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Special Committee on Un-American Activities,
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Legislative Archives, National Archives and Records Administration.
Washington, D.C., July 1995.
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1969-1976. Center for Legislative Archives, National Archives and
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Ship, Reuben (2000). "From the Archives: The Investigator (1954): A
Radio Play by Reuben Ship". The Journal for MultiMedia History.
Bentley, Eric, ed. (2002) [1971, Viking Press]. Thirty Years of
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Un-American Activities, 1938-1968. Nation Books.
Buckley, William F. (1962). The Committee and Its Critics; a Calm
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Chambers, Whittaker (1952). Witness. Random House.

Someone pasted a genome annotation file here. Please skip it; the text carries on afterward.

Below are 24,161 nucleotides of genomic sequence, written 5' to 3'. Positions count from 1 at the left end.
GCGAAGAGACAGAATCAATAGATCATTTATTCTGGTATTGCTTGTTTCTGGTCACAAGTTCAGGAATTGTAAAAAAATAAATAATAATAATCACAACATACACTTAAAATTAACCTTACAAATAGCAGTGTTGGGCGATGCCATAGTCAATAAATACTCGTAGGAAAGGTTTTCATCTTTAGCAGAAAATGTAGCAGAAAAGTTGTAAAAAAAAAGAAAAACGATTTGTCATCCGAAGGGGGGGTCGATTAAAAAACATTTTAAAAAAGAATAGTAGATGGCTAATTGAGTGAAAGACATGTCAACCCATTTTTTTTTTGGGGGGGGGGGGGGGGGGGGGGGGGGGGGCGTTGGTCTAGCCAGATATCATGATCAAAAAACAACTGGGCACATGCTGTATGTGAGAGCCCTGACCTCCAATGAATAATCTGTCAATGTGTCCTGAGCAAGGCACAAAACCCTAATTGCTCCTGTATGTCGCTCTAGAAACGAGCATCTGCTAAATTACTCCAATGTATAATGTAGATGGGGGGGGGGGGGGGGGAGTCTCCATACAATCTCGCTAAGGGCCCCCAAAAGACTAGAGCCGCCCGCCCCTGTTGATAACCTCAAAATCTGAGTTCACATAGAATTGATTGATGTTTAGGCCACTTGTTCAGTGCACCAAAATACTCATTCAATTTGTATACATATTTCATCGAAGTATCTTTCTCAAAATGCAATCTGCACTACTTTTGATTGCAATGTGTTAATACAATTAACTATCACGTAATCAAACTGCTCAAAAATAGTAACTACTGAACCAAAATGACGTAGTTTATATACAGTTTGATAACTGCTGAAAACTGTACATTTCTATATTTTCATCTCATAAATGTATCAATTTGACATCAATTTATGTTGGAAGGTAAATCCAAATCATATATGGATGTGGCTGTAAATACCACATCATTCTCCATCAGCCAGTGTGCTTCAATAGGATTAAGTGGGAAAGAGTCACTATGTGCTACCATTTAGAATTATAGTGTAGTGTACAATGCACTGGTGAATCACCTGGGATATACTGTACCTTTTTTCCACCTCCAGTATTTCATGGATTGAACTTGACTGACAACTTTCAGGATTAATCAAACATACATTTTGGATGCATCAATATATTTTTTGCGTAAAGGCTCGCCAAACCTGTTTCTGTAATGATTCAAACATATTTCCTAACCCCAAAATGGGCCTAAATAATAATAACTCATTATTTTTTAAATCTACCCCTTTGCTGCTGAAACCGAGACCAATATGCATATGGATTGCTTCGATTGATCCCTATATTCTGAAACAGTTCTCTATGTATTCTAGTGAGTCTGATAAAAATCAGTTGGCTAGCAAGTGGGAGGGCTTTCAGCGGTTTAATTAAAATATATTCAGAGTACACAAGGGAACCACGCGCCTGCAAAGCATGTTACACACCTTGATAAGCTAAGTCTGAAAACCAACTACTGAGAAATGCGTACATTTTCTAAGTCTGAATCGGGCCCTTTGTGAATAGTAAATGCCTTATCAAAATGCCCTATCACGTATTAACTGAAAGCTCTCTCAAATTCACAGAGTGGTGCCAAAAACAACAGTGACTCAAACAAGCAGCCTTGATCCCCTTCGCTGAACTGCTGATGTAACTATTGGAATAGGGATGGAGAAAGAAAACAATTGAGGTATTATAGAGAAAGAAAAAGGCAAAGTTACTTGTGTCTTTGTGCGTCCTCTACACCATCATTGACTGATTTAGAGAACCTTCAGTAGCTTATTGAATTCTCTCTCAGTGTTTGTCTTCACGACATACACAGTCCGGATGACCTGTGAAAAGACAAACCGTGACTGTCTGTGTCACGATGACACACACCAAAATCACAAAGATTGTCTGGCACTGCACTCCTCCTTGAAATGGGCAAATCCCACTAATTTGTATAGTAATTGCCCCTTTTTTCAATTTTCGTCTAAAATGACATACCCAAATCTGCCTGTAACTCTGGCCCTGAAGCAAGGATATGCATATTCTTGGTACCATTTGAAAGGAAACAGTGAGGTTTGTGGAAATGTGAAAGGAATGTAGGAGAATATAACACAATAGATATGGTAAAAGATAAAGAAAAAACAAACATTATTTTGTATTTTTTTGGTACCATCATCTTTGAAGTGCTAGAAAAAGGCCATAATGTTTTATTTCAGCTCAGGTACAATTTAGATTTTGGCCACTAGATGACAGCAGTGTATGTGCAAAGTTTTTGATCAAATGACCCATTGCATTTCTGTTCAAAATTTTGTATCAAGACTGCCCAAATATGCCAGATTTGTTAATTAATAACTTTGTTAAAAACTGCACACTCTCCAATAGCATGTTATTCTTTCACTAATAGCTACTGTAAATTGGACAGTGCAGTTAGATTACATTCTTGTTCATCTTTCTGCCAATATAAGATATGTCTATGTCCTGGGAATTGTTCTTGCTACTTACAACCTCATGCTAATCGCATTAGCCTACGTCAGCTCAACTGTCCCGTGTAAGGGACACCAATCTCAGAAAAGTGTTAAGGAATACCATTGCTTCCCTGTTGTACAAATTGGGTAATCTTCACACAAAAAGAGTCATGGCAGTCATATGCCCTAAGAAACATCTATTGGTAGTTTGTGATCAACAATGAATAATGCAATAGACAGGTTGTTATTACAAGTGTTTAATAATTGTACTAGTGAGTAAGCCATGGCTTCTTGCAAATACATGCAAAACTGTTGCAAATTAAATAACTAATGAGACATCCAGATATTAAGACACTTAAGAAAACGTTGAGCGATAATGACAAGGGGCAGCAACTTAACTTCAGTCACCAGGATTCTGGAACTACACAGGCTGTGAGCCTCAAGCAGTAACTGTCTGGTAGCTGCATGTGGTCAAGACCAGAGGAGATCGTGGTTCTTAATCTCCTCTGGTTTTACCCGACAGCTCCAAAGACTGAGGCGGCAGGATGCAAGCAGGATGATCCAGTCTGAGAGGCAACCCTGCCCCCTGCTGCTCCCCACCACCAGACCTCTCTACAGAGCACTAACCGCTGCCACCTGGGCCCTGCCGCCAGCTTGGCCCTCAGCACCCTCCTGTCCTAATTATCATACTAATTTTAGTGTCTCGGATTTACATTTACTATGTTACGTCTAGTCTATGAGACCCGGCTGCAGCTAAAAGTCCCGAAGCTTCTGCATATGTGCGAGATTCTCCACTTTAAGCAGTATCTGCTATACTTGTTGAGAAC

Donner, Frank J. (1967). The Un-Americans. Ballantine Books.
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Hollywood and Anticommunism: HUAC and
the Evolution of the Red Menace, 1935-1950. Routledge.
Goodman, Walter (1968). The Committee: The Extraordinary Career of the
House Committee on Un-American Activities. Farrar Straus & Giroux.
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Ku Klux Klan
Ku Klux Klan in Mississippi: a history.
McFarland. ISBN 978-0-7864-4653-7.
O'Reilly, Kenneth (1983). Hoover and the Unamericans: The FBI, HUAC,
and the Red Menace. Temple University Press.
Schmidt, Regin (2000). Red Scare: FBI and the Origins of Anticommunism
in the United States, 1919-1943. Museum Tusculanum Press.
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Bogart, Humphrey (March 1948). "I am no communist". Photoplay.